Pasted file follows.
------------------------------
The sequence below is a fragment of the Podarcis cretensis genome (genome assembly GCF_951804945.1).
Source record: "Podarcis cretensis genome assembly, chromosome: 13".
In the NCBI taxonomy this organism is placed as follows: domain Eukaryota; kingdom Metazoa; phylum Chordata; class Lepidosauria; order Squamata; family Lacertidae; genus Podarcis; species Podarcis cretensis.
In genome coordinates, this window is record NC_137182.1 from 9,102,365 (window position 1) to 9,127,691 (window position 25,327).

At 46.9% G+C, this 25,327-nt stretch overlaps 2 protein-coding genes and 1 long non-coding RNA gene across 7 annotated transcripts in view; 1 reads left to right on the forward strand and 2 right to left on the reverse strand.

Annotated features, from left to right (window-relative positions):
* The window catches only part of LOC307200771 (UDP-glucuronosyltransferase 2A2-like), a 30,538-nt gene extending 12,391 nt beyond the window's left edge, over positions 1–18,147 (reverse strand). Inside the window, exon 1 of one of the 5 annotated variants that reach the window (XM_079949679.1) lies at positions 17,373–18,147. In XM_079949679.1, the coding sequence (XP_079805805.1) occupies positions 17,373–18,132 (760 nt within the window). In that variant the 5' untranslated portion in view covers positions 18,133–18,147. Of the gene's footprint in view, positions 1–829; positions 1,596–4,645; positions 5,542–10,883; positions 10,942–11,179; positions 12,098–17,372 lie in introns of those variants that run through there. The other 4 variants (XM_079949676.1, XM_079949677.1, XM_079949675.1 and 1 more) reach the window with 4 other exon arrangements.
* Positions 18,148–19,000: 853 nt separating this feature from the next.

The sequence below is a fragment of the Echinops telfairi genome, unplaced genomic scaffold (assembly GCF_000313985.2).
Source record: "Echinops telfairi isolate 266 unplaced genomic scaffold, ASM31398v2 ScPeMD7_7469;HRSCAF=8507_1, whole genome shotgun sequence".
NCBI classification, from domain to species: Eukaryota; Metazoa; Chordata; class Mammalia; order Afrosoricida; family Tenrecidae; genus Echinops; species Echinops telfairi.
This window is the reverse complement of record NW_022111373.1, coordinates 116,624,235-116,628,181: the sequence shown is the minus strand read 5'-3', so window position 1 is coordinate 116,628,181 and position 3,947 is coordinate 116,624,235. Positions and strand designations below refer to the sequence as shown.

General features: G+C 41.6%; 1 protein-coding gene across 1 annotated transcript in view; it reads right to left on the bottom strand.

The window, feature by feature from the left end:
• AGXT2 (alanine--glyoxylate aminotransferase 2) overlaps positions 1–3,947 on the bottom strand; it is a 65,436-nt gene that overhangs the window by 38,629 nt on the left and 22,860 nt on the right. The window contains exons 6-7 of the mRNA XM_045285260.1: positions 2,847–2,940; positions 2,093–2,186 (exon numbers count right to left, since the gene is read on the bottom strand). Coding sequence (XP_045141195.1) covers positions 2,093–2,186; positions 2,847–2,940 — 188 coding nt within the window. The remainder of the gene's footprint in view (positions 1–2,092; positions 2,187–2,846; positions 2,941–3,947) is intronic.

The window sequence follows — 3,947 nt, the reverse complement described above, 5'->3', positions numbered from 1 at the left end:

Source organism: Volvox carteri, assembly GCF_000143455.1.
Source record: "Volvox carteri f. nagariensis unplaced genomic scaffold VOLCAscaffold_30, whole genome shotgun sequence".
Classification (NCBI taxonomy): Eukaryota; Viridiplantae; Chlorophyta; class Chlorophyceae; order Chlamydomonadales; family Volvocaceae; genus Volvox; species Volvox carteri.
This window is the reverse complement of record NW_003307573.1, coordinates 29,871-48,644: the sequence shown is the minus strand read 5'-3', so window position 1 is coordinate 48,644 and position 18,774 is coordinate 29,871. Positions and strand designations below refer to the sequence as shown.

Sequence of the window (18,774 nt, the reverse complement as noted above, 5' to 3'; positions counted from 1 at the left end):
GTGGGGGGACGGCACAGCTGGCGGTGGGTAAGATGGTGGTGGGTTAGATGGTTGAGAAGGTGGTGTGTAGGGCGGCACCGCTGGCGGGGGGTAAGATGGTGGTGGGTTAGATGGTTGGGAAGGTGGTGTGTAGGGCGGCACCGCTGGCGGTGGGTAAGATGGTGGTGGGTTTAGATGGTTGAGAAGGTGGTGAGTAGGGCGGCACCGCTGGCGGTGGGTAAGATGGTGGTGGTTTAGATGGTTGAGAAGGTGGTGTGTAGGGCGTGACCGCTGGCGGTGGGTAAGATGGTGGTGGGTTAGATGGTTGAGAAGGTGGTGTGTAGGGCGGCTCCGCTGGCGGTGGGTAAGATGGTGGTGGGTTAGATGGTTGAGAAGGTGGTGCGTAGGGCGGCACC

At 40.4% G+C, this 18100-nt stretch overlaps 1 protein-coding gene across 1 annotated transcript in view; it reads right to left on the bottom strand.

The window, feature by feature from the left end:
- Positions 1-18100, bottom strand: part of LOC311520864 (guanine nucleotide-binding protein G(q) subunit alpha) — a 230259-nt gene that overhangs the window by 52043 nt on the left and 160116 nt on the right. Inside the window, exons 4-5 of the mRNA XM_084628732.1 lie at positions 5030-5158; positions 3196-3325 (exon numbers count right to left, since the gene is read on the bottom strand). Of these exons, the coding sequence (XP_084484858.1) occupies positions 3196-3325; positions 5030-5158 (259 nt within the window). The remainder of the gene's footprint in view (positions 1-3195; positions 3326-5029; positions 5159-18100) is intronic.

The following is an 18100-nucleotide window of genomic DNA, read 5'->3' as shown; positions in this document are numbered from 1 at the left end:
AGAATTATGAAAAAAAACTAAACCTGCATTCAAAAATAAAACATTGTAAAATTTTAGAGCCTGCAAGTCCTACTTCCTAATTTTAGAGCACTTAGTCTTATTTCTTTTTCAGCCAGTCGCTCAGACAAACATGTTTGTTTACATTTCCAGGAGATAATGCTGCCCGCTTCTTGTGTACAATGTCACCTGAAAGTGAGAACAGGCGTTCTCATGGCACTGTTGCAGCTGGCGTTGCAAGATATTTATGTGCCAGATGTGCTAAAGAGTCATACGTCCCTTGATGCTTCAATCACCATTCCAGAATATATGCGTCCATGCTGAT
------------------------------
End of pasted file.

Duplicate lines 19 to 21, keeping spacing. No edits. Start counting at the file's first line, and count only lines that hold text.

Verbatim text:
Classification (NCBI taxonomy): Eukaryota; Viridiplantae; Chlorophyta; class Chlorophyceae; order Chlamydomonadales; family Volvocaceae; genus Volvox; species Volvox carteri.
This window is the reverse complement of record NW_003307573.1, coordinates 29,871-48,644: the sequence shown is the minus strand read 5'-3', so window position 1 is coordinate 48,644 and position 18,774 is coordinate 29,871. Positions and strand designations below refer to the sequence as shown.

Sequence of the window (18,774 nt, the reverse complement as noted above, 5' to 3'; positions counted from 1 at the left end):